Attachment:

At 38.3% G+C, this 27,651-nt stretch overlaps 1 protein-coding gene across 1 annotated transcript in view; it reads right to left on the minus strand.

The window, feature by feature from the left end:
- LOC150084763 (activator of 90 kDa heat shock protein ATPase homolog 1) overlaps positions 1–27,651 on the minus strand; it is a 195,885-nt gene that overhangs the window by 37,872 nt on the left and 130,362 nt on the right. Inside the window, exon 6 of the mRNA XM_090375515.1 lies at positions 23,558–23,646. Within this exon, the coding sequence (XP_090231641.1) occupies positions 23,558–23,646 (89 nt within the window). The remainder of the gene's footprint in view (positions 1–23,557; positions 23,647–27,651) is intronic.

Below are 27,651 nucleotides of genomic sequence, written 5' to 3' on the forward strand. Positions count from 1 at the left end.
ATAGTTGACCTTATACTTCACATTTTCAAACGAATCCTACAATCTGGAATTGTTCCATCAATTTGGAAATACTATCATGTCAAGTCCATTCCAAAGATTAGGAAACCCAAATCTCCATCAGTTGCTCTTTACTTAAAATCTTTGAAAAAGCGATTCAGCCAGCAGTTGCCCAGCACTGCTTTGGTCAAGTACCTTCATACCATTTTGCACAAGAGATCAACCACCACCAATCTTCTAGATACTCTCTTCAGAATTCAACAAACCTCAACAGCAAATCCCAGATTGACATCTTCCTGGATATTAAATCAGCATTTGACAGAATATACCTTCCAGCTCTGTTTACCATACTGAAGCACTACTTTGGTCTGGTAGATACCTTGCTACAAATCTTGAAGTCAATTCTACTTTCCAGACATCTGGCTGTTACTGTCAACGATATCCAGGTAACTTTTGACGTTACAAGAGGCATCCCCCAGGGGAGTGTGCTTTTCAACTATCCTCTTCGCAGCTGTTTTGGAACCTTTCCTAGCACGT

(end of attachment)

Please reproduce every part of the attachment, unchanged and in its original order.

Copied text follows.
At 38.3% G+C, this 27,651-nt stretch overlaps 1 protein-coding gene across 1 annotated transcript in view; it reads right to left on the minus strand.

The window, feature by feature from the left end:
- LOC150084763 (activator of 90 kDa heat shock protein ATPase homolog 1) overlaps positions 1–27,651 on the minus strand; it is a 195,885-nt gene that overhangs the window by 37,872 nt on the left and 130,362 nt on the right. Inside the window, exon 6 of the mRNA XM_090375515.1 lies at positions 23,558–23,646. Within this exon, the coding sequence (XP_090231641.1) occupies positions 23,558–23,646 (89 nt within the window). The remainder of the gene's footprint in view (positions 1–23,557; positions 23,647–27,651) is intronic.

Below are 27,651 nucleotides of genomic sequence, written 5' to 3' on the forward strand. Positions count from 1 at the left end.
ATAGTTGACCTTATACTTCACATTTTCAAACGAATCCTACAATCTGGAATTGTTCCATCAATTTGGAAATACTATCATGTCAAGTCCATTCCAAAGATTAGGAAACCCAAATCTCCATCAGTTGCTCTTTACTTAAAATCTTTGAAAAAGCGATTCAGCCAGCAGTTGCCCAGCACTGCTTTGGTCAAGTACCTTCATACCATTTTGCACAAGAGATCAACCACCACCAATCTTCTAGATACTCTCTTCAGAATTCAACAAACCTCAACAGCAAATCCCAGATTGACATCTTCCTGGATATTAAATCAGCATTTGACAGAATATACCTTCCAGCTCTGTTTACCATACTGAAGCACTACTTTGGTCTGGTAGATACCTTGCTACAAATCTTGAAGTCAATTCTACTTTCCAGACATCTGGCTGTTACTGTCAACGATATCCAGGTAACTTTTGACGTTACAAGAGGCATCCCCCAGGGGAGTGTGCTTTTCAACTATCCTCTTCGCAGCTGTTTTGGAACCTTTCCTAGCACGT